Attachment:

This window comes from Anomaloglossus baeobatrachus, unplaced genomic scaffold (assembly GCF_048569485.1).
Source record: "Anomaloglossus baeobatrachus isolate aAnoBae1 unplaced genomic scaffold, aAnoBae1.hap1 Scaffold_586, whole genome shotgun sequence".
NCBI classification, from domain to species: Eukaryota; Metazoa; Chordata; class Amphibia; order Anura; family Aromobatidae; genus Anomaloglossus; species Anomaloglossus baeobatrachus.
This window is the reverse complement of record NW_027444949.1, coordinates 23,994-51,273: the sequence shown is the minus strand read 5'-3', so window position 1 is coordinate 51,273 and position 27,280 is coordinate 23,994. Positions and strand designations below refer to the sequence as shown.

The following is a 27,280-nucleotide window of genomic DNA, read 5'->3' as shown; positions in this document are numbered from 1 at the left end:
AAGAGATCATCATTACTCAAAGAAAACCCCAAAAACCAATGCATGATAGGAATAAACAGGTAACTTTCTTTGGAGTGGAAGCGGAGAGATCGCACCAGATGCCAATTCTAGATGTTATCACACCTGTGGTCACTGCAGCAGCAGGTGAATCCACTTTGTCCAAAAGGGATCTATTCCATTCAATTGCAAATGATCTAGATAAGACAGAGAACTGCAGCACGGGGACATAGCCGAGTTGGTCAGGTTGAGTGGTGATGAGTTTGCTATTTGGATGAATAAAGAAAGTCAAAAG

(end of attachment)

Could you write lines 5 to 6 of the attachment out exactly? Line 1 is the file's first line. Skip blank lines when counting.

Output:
The following is a 27,280-nucleotide window of genomic DNA, read 5'->3' as shown; positions in this document are numbered from 1 at the left end:
AAGAGATCATCATTACTCAAAGAAAACCCCAAAAACCAATGCATGATAGGAATAAACAGGTAACTTTCTTTGGAGTGGAAGCGGAGAGATCGCACCAGATGCCAATTCTAGATGTTATCACACCTGTGGTCACTGCAGCAGCAGGTGAATCCACTTTGTCCAAAAGGGATCTATTCCATTCAATTGCAAATGATCTAGATAAGACAGAGAACTGCAGCACGGGGACATAGCCGAGTTGGTCAGGTTGAGTGGTGATGAGTTTGCTATTTGGATGAATAAAGAAAGTCAAAAG